Norman Anderson publisher of the online “Ferris Wheel News Letter” contacted me last year. Norman had noticed a 1907 postcard of our Ferris wheel circa 1898 and requested more information. He was most interested in its unusual construction.
My return e-mail stated that the only information we had was it was only in operation for one year—1898 and was removed when the mediums complained of its excessive noise. I asked Norman if he could find any information and that would be appreciated.
In his News Letter # 172 he supplied the following information: The Lily Dale wheel was principally built of wood and operated only in the season of 1898. The wheel had eight carriages on each side, for a total of 16. It is a double (side-by-side) wheel and with both sections connected and turning at the same rate. The construction made it possible to load two carriages at a time.
The only known similar wheel in the US was a double built by William Somers in Atlantic City, which began operation on July 4, 1892. But unlike the Lily Dale wheel, the two halves of the Somer’s wheel turned independently of each other. The Lily Dale wheel was turned by an electric motor and a cable that ran around the left-most wheel in a groove (A common method of turning early wheels and which continued to be used by builders such as Conderman and Eli Bridge. The electricity used to turn the wheel apparently was furnished by a generator attached to a steam engine. Notice the wooden barrel next to the steam engine. I wonder if this contained water for the boiler or fuel oil to produce steam.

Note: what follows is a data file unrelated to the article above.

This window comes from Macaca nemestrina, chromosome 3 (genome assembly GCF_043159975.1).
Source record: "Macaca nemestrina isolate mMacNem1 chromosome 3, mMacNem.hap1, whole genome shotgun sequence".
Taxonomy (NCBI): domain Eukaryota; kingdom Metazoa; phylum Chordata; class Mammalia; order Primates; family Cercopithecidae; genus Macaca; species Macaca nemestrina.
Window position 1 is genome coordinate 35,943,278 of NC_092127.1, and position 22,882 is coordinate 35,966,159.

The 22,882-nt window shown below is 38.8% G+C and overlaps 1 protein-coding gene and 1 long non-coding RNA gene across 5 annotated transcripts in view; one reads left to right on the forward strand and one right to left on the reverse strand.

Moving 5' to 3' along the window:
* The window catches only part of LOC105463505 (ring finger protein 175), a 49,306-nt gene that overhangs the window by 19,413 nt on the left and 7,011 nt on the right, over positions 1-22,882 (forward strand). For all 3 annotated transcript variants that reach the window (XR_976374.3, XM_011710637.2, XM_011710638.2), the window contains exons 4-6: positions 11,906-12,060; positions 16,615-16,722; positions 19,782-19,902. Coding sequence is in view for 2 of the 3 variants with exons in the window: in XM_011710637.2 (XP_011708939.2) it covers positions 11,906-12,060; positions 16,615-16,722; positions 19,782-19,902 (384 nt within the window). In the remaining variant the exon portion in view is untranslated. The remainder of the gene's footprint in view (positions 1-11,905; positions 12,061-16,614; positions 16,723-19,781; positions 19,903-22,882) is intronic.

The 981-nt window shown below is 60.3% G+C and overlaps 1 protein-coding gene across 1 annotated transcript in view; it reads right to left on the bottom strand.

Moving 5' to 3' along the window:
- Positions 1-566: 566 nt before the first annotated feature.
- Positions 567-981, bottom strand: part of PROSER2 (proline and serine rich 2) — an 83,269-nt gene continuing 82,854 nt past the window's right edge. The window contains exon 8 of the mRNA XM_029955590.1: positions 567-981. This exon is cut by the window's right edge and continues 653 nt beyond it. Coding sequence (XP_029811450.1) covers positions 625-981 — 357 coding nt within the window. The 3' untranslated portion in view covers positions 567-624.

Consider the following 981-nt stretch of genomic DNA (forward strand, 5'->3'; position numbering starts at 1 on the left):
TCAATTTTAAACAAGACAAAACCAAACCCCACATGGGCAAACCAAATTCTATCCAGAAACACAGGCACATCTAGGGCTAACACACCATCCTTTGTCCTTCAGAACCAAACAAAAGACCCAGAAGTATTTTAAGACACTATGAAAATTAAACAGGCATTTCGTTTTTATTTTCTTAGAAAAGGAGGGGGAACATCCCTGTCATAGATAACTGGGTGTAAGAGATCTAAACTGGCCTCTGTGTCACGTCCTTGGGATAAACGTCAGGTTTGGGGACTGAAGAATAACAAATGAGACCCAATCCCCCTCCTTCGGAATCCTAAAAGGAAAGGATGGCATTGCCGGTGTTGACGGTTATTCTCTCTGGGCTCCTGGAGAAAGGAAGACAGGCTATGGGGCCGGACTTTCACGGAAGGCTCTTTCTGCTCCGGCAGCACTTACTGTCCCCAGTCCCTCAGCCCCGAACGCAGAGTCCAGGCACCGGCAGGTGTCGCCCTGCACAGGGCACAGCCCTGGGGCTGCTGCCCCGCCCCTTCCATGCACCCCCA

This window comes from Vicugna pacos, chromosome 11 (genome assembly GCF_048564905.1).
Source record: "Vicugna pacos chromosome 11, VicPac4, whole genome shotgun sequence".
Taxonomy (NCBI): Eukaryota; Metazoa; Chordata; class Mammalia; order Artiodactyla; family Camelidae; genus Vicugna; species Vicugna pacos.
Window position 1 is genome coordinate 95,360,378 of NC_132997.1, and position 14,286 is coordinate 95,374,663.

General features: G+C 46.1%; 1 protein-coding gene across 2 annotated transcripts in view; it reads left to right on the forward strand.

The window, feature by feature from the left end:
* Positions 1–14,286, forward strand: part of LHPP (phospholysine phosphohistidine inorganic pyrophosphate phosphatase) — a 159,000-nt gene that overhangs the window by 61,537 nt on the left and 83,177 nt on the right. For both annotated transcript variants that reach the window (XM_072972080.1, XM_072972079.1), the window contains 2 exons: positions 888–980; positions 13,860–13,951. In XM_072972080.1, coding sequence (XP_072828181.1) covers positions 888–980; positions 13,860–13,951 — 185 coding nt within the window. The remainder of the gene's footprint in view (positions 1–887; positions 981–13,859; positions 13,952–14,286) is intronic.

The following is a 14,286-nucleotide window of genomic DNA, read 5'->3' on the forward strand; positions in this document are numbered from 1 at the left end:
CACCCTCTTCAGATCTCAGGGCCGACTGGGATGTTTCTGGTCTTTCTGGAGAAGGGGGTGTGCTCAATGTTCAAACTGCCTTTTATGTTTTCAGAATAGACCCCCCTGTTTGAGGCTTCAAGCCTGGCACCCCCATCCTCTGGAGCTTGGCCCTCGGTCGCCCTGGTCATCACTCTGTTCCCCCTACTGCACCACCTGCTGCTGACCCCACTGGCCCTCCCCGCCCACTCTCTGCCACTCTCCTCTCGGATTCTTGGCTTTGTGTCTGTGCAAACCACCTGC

No information about the builders of the Lily Dale wheel has been found thus far. Somers of Atlantic City had a team of workers in the early 1890’s that built several wheels in New Jersey and down state New York plus one in Chicago. Upstate New York had many Ferris wheels starting with one in Syracuse in 1849. However, I suspect most communities had workers (carpenters, mechanists, and blacksmiths) with the skills needed to build a wheel like the one in Lily Dale.
(My note) Both Allan Campbell and Charles Shrouds were wealthy and originally from Atlantic City where they still maintained a home and business. Could they have financed the transportation of a Ferris Wheel from Atlantic City?